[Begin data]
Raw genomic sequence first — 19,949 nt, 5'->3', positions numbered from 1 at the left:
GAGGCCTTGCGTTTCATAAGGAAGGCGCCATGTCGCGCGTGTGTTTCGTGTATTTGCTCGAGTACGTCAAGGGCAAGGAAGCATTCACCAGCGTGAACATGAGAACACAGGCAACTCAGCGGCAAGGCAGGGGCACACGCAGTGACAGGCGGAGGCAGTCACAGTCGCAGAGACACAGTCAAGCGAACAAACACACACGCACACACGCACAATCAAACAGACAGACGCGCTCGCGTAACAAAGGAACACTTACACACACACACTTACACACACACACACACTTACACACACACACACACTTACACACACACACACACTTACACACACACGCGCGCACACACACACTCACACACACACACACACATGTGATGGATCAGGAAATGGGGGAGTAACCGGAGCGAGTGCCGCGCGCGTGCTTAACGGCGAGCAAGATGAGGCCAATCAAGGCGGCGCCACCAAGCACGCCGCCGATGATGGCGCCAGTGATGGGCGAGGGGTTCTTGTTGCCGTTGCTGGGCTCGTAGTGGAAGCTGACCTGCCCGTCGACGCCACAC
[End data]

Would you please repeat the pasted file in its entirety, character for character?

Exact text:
Raw genomic sequence first — 19,949 nt, 5'->3', positions numbered from 1 at the left:
GAGGCCTTGCGTTTCATAAGGAAGGCGCCATGTCGCGCGTGTGTTTCGTGTATTTGCTCGAGTACGTCAAGGGCAAGGAAGCATTCACCAGCGTGAACATGAGAACACAGGCAACTCAGCGGCAAGGCAGGGGCACACGCAGTGACAGGCGGAGGCAGTCACAGTCGCAGAGACACAGTCAAGCGAACAAACACACACGCACACACGCACAATCAAACAGACAGACGCGCTCGCGTAACAAAGGAACACTTACACACACACACTTACACACACACACACACTTACACACACACACACACTTACACACACACACACACTTACACACACACGCGCGCACACACACACTCACACACACACACACACATGTGATGGATCAGGAAATGGGGGAGTAACCGGAGCGAGTGCCGCGCGCGTGCTTAACGGCGAGCAAGATGAGGCCAATCAAGGCGGCGCCACCAAGCACGCCGCCGATGATGGCGCCAGTGATGGGCGAGGGGTTCTTGTTGCCGTTGCTGGGCTCGTAGTGGAAGCTGACCTGCCCGTCGACGCCACAC